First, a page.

John Dowland was an English Renaissance composer, singer, and lutenist. He is best known today for his melancholy songs such as "Come, heavy sleep" , "Come again", "Flow my tears", "I saw my Lady weepe" and "In darkness let me dwell", but his instrumental music has undergone a major revival, and has...

, Anthony Holborne
Anthony Holborne
Anthony Holborne was a composer of English consort music during the reign of Queen Elizabeth I.-Life:Holborne entered Pembroke College, Cambridge in 1562. He was admitted to the Inner Temple Court in 1565. Holborne married Elisabeth Marten on 14 June 1584. On the title page of both his books he...

, and William Byrd
William Byrd
William Byrd was an English composer of the Renaissance. He wrote in many of the forms current in England at the time, including various types of sacred and secular polyphony, keyboard and consort music.-Provenance:Knowledge of Byrd's biography expanded in the late 20th century, thanks largely...

. The principal Jacobean era
Jacobean era
The Jacobean era refers to the period in English and Scottish history that coincides with the reign of King James VI of Scotland, who also inherited the crown of England in 1603 as James I...

 composers included Thomas Lupo
Thomas Lupo
Thomas Lupo was an English composer and viol player of the late Elizabethan and Jacobean eras. Along with Orlando Gibbons, John Coprario, and Alfonso Ferrabosco, he was one of the principal developers of the repertory for viol consort.-Life:He was part of a distinguished family of musicians, who...

, Orlando Gibbons
Orlando Gibbons
Orlando Gibbons was an English composer, virginalist and organist of the late Tudor and early Jacobean periods...

, John Coprario, and Alfonso Ferrabosco
Alfonso Ferrabosco the younger
Alfonso Ferrabosco the younger was an English composer and viol player of Italian descent. He straddles the line between the Renaissance and Baroque eras.-Biography:...

. Later seventeenth-century composers included Christopher Simpson
Christopher Simpson
Christopher Simpson was an English musician and composer, particularly associated with music for the viola da gamba.-Life:Simpson was born between 1602 and 1606, probably at Egton, Yorkshire...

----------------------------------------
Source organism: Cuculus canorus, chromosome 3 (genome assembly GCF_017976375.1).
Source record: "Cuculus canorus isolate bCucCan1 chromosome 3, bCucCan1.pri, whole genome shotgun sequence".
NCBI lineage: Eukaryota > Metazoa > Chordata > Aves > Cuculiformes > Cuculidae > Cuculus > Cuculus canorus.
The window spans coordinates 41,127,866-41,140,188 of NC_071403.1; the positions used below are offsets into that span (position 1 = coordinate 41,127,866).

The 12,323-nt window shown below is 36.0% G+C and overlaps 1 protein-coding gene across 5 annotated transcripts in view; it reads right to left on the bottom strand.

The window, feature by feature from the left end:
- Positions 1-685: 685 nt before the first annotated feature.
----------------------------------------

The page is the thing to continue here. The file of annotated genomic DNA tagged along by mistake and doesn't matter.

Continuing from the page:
, William Lawes
William Lawes
William Lawes was an English composer and musician.-Life and career:Lawes was born in Salisbury, Wiltshire and was baptised on 1 May 1602...

, Matthew Locke
Matthew Locke (composer)
Matthew Locke was an English Baroque composer and music theorist.-Biography:As a boy, Locke was trained in the choir of Exeter Cathedral, under Edward Gibbons, the brother of Orlando Gibbons...

, and Henry Purcell
Henry Purcell
Henry Purcell – 21 November 1695), was an English organist and Baroque composer of secular and sacred music. Although Purcell incorporated Italian and French stylistic elements into his compositions, his legacy was a uniquely English form of Baroque music...


Modern consorts

In modern times, a number of ensembles have adopted the term Consort in their names, such as the Jaye Consort, the Morley Consort, the Early Music Consort of London
Early Music Consort
The Early Music Consort of London was founded by Christopher Hogwood and David Munrow in 1967 and disbanded in 1976 following Munrow's death. It produced many influential collections of early music, typical of which was The Art of the Netherlands issued as a 3-record set in 1976.-Selected...

, the Purcell Consort of Voices, the Consort of Voices, the Quadriga Consort
Quadriga Consort
Quadriga Consort aka Quadriga Early Music Band is an early music ensemble from Austria. Founded in 2001 by harpsichordist Nikolaus Newerkla, the ensemble plays rearranged early British and Irish traditional music....

, the Locke Brass Consort
Locke brass consort
The Locke Brass Consort was a musical ensemble of brass instruments based in the United Kingdom. It was founded by Leslie Lake in 1966, as a quintet, to give concerts in schools and music clubs....

, and the Rose Consort of Viols
Rose Consort of Viols
The Rose Consort of Viols is an English ensemble of viol players that perform mainly early consort music, including works by Gibbons, Dowland and Purcell....